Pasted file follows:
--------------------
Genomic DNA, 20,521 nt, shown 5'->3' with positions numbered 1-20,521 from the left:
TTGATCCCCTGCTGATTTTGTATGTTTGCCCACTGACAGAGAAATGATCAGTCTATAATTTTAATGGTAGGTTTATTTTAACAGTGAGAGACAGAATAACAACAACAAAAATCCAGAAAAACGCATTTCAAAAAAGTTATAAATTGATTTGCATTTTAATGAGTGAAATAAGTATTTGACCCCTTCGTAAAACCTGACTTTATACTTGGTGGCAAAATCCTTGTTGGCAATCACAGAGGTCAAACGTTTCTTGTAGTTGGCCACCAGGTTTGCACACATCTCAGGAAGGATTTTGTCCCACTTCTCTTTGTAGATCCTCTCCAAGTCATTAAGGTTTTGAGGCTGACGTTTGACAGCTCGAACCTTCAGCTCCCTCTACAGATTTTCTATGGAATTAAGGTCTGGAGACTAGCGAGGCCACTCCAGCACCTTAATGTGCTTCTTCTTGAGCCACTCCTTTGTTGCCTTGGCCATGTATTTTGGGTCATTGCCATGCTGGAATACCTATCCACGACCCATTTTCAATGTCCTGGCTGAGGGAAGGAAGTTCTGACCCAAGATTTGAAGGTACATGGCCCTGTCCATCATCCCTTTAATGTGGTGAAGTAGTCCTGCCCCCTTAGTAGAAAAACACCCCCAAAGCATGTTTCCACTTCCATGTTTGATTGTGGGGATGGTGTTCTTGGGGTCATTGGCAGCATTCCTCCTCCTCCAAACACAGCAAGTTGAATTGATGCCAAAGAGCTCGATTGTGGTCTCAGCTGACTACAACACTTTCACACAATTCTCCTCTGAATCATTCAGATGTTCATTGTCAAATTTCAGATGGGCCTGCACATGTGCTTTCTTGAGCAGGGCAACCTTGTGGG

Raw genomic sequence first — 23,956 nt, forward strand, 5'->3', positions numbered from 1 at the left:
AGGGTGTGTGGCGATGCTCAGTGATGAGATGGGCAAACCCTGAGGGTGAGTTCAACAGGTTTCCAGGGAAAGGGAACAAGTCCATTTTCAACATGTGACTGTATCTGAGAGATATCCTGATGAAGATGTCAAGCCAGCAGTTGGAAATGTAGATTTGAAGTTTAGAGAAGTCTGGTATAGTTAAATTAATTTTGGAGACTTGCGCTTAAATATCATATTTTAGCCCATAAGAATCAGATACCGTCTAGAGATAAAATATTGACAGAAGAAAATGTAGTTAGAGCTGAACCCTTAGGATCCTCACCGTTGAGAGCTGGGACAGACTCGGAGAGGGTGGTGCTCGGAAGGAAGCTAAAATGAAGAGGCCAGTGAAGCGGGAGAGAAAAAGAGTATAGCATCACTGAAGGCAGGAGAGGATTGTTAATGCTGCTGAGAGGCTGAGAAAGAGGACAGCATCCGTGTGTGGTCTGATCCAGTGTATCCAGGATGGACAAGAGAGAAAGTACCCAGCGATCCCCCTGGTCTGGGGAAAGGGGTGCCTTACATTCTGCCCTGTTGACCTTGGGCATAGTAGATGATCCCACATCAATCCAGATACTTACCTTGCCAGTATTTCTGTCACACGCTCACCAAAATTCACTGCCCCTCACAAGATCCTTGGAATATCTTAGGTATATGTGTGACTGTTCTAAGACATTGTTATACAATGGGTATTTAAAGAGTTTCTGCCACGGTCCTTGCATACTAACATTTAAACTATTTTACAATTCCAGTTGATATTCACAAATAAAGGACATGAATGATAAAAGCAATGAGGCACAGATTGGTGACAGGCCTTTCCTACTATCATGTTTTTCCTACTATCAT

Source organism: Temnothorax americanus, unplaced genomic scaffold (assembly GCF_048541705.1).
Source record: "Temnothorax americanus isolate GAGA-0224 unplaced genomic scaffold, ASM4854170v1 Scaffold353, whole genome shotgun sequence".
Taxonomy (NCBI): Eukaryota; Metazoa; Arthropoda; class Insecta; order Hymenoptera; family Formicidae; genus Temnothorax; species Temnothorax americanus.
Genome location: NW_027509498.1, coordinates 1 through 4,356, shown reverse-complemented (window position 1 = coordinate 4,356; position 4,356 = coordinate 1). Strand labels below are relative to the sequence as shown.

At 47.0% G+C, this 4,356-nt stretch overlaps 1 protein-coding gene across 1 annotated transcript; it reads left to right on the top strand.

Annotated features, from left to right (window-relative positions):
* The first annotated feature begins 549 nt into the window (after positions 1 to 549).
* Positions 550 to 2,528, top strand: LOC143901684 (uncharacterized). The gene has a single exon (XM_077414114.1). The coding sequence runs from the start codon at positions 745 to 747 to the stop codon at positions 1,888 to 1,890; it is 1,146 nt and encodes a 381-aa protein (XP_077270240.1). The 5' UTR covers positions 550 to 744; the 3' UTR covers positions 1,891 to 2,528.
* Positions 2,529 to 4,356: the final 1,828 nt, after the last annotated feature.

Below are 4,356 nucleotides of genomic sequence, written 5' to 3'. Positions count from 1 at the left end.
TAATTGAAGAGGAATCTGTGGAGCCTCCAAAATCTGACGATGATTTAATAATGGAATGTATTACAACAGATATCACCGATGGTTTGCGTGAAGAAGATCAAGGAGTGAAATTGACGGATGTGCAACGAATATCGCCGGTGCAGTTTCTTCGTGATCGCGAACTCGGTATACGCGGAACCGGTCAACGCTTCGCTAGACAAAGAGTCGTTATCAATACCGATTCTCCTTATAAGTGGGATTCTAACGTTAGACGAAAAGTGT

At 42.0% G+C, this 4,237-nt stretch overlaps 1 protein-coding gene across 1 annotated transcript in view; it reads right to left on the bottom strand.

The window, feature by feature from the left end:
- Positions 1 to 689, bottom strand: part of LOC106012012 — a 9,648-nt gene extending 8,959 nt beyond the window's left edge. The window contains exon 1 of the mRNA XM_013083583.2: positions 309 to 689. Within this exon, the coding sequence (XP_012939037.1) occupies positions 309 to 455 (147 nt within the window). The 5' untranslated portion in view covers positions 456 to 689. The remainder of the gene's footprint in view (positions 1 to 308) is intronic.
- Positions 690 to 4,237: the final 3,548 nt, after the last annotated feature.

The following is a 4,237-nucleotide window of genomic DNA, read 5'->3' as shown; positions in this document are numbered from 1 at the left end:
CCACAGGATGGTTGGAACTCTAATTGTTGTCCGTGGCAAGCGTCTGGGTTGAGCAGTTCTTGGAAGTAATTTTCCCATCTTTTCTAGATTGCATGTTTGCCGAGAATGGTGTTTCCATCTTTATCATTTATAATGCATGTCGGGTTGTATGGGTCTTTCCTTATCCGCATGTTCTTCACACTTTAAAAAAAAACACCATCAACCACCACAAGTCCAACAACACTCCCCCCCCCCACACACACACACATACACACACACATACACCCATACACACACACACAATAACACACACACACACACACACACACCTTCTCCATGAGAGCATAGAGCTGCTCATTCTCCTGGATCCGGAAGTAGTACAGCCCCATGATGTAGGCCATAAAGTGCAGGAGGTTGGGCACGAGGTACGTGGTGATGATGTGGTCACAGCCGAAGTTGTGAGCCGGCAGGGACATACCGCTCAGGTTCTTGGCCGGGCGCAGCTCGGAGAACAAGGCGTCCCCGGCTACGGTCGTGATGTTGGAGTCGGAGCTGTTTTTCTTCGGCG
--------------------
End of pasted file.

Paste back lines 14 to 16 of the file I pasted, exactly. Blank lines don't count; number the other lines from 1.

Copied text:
Below are 4,356 nucleotides of genomic sequence, written 5' to 3'. Positions count from 1 at the left end.
TAATTGAAGAGGAATCTGTGGAGCCTCCAAAATCTGACGATGATTTAATAATGGAATGTATTACAACAGATATCACCGATGGTTTGCGTGAAGAAGATCAAGGAGTGAAATTGACGGATGTGCAACGAATATCGCCGGTGCAGTTTCTTCGTGATCGCGAACTCGGTATACGCGGAACCGGTCAACGCTTCGCTAGACAAAGAGTCGTTATCAATACCGATTCTCCTTATAAGTGGGATTCTAACGTTAGACGAAAAGTGT

At 42.0% G+C, this 4,237-nt stretch overlaps 1 protein-coding gene across 1 annotated transcript in view; it reads right to left on the bottom strand.